Saturday, August 29, 2009


29 August 2009

I attended a seminar today where Professor Camilleri (Professor of International Relations, La Trobe University, Melbourne, Australia) spoke on Religion and Violence. Here are some of the notes I took (I hope they represent what he said: they certainly are what I heard; he speaks very quietly, and was without a microphone).

* There have been 138-145 wars in the post-war period (ie. since 1945)

* There were over 1m deaths in the Korean and Vietnam wars, 800,000 in Rwanda, hundreds of thousands in Algeria

* The two 'world wars' were mainly between 'Christian' nations (main exception - Japan)

* In the last 10 years there were very few 'civil wars' unrelated to external influences

* Religion has increased its presence on the world stage. Note, for example the Vatican's key role in the demise of the Iron Curtain, the resurgence of the Russian Orthodox Church, the conflict in Northern Ireland (hopefully now behind us), the resurgence of Hinduism in India, and of course, the rise of militant Islamic fundamentalism

* Islam is back with a vengeance in Europe: More people in Europe worship on Fridays than on Sundays. Remember that the centre of Islam, population-wise, is not in the Middle East, but in S E Asia (Indonesia with the highest Muslim population in the world, followed by India)

* The sacred texts of all of the major religious traditions emphasize the sacredness of life, the dignity of human beings, the importance of 'the sacred', treating others as you wish to be treated, strong notions of justice etc.

* At their core all the conflicts with a 'religious' flavour actually have socio-cultural-political causes (including Northern Ireland)

* So the key questions are:

1. Is there anything about a particular religious faith-tradition which *leads* to violence?

2. Are there 'believers' acting contrary to their tradition?

3. Most important: what have the leaders of any particular religion done to *promote peace*? How many have said 'We have done a grievous wrong here'? What have they done to address the structural issues behind the war/s? For example: In Sri Lanka 80,000 lives have been lost in the 30-year war with the Tamils. What have Buddhists, Christians, Hindus done to end the conflict? (It is 'in pause' militarily at the moment, certainly not over yet). It is unusual for religious communities around the world to hold political leaders to account. The Pope opposed the Iraq war, but American Catholic bishops were mostly silent...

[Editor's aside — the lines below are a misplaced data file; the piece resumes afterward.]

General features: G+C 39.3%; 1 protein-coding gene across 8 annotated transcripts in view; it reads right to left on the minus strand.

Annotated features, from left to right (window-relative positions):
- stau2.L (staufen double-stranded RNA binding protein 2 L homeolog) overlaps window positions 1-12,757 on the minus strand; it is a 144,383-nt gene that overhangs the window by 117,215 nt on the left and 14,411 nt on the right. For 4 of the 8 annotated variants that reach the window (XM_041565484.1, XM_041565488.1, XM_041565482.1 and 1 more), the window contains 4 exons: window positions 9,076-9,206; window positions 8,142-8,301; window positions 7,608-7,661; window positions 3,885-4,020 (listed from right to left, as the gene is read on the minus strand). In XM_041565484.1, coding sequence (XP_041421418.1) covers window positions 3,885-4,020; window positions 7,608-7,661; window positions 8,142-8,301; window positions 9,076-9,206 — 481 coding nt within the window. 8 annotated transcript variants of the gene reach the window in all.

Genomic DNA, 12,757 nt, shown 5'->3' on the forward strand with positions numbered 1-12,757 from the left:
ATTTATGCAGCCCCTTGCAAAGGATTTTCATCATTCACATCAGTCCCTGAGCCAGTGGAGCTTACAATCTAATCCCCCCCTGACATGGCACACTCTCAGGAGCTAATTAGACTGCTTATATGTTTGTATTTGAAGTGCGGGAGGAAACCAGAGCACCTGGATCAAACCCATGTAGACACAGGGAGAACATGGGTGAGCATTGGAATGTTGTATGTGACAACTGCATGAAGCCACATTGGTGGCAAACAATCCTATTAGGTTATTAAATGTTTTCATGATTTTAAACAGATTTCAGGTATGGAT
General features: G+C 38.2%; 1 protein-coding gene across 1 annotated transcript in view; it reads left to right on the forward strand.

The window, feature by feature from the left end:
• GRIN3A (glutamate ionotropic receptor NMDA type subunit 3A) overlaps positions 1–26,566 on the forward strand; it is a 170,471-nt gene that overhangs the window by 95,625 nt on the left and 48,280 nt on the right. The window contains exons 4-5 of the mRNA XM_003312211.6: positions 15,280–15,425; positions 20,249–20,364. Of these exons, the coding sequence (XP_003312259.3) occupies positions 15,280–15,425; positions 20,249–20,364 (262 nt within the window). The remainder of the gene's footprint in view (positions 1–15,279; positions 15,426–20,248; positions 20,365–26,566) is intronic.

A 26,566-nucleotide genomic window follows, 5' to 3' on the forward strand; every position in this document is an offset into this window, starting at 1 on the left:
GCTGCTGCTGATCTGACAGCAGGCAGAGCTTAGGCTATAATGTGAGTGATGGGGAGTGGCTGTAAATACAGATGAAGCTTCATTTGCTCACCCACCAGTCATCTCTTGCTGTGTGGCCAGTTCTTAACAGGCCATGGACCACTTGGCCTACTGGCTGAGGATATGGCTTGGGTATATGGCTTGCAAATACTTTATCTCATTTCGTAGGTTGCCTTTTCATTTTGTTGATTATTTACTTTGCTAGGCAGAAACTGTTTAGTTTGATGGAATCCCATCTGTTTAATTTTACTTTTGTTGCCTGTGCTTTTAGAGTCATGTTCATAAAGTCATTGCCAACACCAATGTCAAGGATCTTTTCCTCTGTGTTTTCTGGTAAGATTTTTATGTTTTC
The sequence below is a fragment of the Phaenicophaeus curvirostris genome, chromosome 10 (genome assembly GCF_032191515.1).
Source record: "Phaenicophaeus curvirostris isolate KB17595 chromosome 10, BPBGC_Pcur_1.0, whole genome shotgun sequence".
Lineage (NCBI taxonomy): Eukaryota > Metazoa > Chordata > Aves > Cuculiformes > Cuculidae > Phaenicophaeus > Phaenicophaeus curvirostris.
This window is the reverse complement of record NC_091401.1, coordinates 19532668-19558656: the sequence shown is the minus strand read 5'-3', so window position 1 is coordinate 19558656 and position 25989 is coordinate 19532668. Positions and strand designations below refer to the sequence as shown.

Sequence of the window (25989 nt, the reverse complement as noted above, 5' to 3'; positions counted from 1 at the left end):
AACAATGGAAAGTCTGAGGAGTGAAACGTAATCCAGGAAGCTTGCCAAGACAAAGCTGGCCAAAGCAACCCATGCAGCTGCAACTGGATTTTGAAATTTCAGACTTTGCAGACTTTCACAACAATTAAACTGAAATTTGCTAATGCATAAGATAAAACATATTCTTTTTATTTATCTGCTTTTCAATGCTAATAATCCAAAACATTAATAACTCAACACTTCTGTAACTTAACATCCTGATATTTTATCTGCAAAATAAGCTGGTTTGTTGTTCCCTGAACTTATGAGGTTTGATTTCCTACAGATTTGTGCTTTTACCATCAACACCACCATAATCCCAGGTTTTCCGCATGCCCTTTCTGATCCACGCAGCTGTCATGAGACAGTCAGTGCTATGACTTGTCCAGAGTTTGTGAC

* Unfortunately the tendency is for religions to adopt a 'bunker' mentality, instinctively reinforcing the solidarity of their group

* We now have two means (nuclear weapons and climate change) to destroy our planet: just 10% of the world's nuclear bombs would destroy the earth 20 times over, and the mathematical probability of terrorists getting their hands on nuclear weapons in the 11 (?) countries which currently possess them is very much greater (actually probably inevitable) than if only 2 or 3 countries possessed them. That would spell the end of the 'just war' doctrine. We must collectively sort this out or collectively perish

* In general, for the first three centuries of its existence the Christian Church opposed force under any/all circumstances

* The Americans pre-emptively invaded Iraq for the same reason Japan bombed Pearl Harbour - *because they could*

* Those in power making political decisions generally don't take kindly to others (like religious leaders or ethicists) telling them what ought to happen.

Note: see an article here on the last point:

Shalom/Salaam/Pax! Rowland Croucher
Justice for Dawn Rowan -


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